It seems such a long time but 2007 happened 13 years ago: our generation was just beginning to get their driver’s licenses. The GT2 was… the halo car, the one that only the kind of people who loved to add even more spice to their GT3’s would have wanted to buy. Sure enough, the RUF CTR is perhaps the modern interpretation of a 935 racer but back then the GT2 was the modern Gr.5 turbocharged monster with a license plate. Rwd only, it required skill and finesse to be driven at the limit.

The C63 Black Series on the other hand has always been the ultimate European muscle car. A no-nonsense tire shredding and tarmac ripping machine which has always stood for a modern reinterpretation of the classic big-block muscle cars of the 1960ies. It was made to be driven at the track but in the end it’s a fine old Merc at heart: comfortable, plenty of torque and a glorified automatic transmission. When it came out, it provided the right soundtrack when our generation was fresh of Bachelor’s degree. It’s pure German muscle:  it carries the same brutality of a sub 10 sec dragster… only that it can corner very well.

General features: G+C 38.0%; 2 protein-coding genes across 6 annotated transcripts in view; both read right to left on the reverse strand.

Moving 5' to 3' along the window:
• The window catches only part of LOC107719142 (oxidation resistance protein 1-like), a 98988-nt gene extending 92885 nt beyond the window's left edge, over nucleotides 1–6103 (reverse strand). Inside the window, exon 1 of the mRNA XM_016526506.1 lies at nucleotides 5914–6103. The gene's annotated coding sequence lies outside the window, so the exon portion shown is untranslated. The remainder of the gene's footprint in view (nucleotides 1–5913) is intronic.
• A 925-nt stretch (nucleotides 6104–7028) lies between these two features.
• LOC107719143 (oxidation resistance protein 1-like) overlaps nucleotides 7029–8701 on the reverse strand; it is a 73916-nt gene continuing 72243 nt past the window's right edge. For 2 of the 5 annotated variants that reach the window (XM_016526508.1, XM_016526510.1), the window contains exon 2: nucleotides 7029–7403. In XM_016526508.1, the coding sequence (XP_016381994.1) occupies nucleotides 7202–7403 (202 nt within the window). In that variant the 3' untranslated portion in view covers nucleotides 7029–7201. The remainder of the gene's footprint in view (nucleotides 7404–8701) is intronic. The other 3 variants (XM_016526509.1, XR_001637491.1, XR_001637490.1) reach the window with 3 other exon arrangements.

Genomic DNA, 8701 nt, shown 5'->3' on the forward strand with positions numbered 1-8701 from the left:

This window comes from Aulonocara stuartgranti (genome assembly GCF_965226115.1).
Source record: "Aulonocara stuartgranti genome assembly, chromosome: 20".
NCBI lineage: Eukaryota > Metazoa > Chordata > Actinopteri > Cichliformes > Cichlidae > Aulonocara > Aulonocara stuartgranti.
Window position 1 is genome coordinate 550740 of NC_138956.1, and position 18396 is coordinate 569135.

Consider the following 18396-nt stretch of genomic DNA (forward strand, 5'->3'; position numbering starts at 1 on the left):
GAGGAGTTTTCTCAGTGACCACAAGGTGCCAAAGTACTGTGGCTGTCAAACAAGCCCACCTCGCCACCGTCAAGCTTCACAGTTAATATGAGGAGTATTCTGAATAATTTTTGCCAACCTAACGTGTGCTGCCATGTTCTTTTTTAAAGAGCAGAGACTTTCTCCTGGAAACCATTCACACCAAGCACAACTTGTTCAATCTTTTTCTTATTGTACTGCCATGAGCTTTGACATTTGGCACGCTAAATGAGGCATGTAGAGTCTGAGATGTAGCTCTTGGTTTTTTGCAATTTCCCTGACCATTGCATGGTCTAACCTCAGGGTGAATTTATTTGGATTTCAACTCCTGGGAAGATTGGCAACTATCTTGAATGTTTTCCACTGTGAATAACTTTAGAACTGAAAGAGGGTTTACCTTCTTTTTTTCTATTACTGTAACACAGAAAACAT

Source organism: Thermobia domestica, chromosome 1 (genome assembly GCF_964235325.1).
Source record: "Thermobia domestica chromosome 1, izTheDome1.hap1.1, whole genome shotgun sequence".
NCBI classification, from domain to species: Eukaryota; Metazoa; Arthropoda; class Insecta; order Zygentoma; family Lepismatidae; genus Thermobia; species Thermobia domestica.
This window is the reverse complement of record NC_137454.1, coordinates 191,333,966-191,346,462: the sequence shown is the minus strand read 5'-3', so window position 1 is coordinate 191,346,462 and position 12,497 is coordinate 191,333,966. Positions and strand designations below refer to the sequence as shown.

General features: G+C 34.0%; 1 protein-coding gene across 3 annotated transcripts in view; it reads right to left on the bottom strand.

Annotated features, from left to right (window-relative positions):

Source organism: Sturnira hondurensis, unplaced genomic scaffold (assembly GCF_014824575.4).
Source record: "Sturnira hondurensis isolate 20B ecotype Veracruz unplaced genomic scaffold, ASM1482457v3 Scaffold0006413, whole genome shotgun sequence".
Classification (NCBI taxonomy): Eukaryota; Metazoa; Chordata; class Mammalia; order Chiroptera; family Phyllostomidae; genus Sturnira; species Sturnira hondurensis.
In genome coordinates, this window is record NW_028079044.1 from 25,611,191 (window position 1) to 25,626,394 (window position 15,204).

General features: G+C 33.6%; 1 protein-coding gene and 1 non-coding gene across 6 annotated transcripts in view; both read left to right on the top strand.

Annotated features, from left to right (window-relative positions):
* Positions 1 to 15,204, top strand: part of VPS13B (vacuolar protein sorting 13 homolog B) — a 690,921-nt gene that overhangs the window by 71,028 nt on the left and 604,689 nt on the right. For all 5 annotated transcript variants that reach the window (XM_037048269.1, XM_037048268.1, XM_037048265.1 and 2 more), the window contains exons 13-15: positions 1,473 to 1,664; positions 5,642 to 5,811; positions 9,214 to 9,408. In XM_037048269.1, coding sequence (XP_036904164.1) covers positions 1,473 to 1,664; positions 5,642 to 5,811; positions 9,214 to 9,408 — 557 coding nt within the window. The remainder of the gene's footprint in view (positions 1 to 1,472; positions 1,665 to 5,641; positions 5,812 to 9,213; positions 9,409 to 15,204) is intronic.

These two are an exhilarating pair and they’re the grown-ups that we can poke at… but always respectfully. They still require a fundamental option which wasn’t available on the option list: driving skill and knowledge. We sure aren’t any Stigs but we might know a few things about sporty driving. So, this is the showdown of two modern widowmakers that have etched their place in history and in our hearts: finally we got to experience driving purpose, redefined… once again. 

Driving the GT2 feels like writing a letter to your 17-year-old self, the same guy who was sitting in the driving-school classroom at 22.00 pm wondering when he’d be going out for the next drive with your teacher’s crappy Ford Fiesta. Car magazines filled your room and you mom could stop yelling at you for the state of constant chaos reigning all around you. The GT2 was one of the reasons to love turbos: more power, more fun more and more badassness. Producing 530 hp at 6.500 rpm from its twin-turbocharged 3.6 litre flat six and weighing only 1440 kg, it looks as promising on paper as it is to drive on the road. The bespoke intake and bigger turbos gave the GT2 the greater advantage and the extra 50 hp over the Turbo’s 480 hp. The specific air intake fitted was hailed as a marvel of engineering as it was able to take advantage of the air’s expansion rather than compression. This “trick” was used in order to have cooler air flowing into the combustion chambers and as speed-science goes, low intake gases temperature means more efficiency and more power.